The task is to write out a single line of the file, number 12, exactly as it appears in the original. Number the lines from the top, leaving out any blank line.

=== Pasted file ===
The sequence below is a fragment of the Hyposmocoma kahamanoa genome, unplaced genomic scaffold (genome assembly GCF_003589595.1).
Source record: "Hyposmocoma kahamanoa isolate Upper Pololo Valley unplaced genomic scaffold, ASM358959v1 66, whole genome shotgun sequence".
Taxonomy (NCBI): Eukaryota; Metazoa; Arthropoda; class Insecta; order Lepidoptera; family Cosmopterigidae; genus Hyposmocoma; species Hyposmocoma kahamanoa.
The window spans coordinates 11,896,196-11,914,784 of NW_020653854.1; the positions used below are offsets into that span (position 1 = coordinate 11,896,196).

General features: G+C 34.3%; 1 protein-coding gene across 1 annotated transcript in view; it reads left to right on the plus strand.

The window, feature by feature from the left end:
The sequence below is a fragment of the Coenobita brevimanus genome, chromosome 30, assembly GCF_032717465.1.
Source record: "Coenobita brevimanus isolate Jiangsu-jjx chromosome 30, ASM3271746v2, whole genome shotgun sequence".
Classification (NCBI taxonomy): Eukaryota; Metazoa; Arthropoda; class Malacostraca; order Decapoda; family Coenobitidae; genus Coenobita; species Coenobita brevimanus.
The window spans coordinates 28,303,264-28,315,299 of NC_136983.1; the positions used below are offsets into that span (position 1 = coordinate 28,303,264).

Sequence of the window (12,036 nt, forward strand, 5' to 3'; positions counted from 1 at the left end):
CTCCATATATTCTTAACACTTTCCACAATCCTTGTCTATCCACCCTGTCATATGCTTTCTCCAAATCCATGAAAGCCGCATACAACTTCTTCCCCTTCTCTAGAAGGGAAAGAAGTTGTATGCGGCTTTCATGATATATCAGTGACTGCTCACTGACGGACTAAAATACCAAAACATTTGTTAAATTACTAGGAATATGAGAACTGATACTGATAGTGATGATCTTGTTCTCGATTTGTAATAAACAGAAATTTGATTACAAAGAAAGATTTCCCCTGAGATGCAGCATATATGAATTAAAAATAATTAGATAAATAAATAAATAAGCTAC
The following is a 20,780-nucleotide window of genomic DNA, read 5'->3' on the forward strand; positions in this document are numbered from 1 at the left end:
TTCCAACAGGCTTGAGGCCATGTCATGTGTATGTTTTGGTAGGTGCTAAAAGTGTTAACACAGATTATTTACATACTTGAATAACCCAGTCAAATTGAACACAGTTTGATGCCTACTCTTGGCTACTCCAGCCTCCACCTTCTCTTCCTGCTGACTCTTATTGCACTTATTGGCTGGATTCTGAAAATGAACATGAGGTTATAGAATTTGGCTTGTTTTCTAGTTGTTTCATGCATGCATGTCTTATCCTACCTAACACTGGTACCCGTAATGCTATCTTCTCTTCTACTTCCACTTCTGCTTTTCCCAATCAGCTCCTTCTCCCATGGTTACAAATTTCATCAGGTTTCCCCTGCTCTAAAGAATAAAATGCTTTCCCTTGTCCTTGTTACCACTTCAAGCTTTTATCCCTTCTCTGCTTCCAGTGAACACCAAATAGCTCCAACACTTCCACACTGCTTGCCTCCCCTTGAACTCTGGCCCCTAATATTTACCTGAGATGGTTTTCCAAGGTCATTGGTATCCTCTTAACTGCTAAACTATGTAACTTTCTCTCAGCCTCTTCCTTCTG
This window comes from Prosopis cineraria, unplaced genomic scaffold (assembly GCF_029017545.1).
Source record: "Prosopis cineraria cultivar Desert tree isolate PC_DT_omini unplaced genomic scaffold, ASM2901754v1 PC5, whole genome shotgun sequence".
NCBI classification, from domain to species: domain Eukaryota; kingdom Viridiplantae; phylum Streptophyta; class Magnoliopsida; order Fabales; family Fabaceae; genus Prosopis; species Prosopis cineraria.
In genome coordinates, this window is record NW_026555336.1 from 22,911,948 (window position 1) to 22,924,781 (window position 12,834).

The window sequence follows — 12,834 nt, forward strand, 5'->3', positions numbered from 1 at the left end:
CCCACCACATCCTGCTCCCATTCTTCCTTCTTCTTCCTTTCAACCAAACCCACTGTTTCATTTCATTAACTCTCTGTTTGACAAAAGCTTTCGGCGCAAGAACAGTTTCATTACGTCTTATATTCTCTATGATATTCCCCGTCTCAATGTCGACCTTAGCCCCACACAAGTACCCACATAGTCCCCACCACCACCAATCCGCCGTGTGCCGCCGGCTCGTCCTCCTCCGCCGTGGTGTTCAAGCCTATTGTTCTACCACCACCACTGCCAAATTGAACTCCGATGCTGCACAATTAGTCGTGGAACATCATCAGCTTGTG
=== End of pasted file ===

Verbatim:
CTCCATATATTCTTAACACTTTCCACAATCCTTGTCTATCCACCCTGTCATATGCTTTCTCCAAATCCATGAAAGCCGCATACAACTTCTTCCCCTTCTCTAGAAGGGAAAGAAGTTGTATGCGGCTTTCATGATATATCAGTGACTGCTCACTGACGGACTAAAATACCAAAACATTTGTTAAATTACTAGGAATATGAGAACTGATACTGATAGTGATGATCTTGTTCTCGATTTGTAATAAACAGAAATTTGATTACAAAGAAAGATTTCCCCTGAGATGCAGCATATATGAATTAAAAATAATTAGATAAATAAATAAATAAGCTAC